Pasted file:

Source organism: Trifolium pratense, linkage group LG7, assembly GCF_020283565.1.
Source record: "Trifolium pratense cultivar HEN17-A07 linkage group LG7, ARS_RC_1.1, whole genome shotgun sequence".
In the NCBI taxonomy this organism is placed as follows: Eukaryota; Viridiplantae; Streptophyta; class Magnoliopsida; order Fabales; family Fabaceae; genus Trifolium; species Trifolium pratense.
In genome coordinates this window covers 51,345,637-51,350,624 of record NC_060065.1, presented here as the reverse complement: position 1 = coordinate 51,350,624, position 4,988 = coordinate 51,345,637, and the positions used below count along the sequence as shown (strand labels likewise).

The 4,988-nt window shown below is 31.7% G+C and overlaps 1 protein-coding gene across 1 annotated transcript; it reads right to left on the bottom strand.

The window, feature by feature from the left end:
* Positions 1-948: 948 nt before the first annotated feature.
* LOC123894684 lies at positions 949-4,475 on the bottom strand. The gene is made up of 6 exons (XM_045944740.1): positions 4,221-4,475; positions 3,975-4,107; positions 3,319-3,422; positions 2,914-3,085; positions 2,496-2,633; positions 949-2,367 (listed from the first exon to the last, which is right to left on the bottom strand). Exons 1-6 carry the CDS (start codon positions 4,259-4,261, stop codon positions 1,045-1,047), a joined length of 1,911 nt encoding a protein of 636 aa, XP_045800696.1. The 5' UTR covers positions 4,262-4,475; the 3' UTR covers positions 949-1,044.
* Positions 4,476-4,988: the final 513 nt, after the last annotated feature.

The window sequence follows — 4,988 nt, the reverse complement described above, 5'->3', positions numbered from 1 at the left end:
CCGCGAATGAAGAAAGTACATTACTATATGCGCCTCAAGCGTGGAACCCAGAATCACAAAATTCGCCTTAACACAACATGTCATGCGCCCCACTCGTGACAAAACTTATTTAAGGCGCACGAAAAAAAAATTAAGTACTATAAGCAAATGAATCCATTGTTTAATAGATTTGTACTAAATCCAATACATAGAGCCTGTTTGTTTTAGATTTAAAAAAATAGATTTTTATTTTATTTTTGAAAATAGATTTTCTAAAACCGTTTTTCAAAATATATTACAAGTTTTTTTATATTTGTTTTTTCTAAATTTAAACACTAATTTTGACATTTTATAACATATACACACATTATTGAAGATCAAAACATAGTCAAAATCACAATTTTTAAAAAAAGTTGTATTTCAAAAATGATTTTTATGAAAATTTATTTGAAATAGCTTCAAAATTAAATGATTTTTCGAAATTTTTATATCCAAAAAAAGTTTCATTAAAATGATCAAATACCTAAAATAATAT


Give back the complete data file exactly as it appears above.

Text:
Source organism: Trifolium pratense, linkage group LG7, assembly GCF_020283565.1.
Source record: "Trifolium pratense cultivar HEN17-A07 linkage group LG7, ARS_RC_1.1, whole genome shotgun sequence".
In the NCBI taxonomy this organism is placed as follows: Eukaryota; Viridiplantae; Streptophyta; class Magnoliopsida; order Fabales; family Fabaceae; genus Trifolium; species Trifolium pratense.
In genome coordinates this window covers 51,345,637-51,350,624 of record NC_060065.1, presented here as the reverse complement: position 1 = coordinate 51,350,624, position 4,988 = coordinate 51,345,637, and the positions used below count along the sequence as shown (strand labels likewise).

The 4,988-nt window shown below is 31.7% G+C and overlaps 1 protein-coding gene across 1 annotated transcript; it reads right to left on the bottom strand.

The window, feature by feature from the left end:
* Positions 1-948: 948 nt before the first annotated feature.
* LOC123894684 lies at positions 949-4,475 on the bottom strand. The gene is made up of 6 exons (XM_045944740.1): positions 4,221-4,475; positions 3,975-4,107; positions 3,319-3,422; positions 2,914-3,085; positions 2,496-2,633; positions 949-2,367 (listed from the first exon to the last, which is right to left on the bottom strand). Exons 1-6 carry the CDS (start codon positions 4,259-4,261, stop codon positions 1,045-1,047), a joined length of 1,911 nt encoding a protein of 636 aa, XP_045800696.1. The 5' UTR covers positions 4,262-4,475; the 3' UTR covers positions 949-1,044.
* Positions 4,476-4,988: the final 513 nt, after the last annotated feature.

The window sequence follows — 4,988 nt, the reverse complement described above, 5'->3', positions numbered from 1 at the left end:
CCGCGAATGAAGAAAGTACATTACTATATGCGCCTCAAGCGTGGAACCCAGAATCACAAAATTCGCCTTAACACAACATGTCATGCGCCCCACTCGTGACAAAACTTATTTAAGGCGCACGAAAAAAAAATTAAGTACTATAAGCAAATGAATCCATTGTTTAATAGATTTGTACTAAATCCAATACATAGAGCCTGTTTGTTTTAGATTTAAAAAAATAGATTTTTATTTTATTTTTGAAAATAGATTTTCTAAAACCGTTTTTCAAAATATATTACAAGTTTTTTTATATTTGTTTTTTCTAAATTTAAACACTAATTTTGACATTTTATAACATATACACACATTATTGAAGATCAAAACATAGTCAAAATCACAATTTTTAAAAAAAGTTGTATTTCAAAAATGATTTTTATGAAAATTTATTTGAAATAGCTTCAAAATTAAATGATTTTTCGAAATTTTTATATCCAAAAAAAGTTTCATTAAAATGATCAAATACCTAAAATAATAT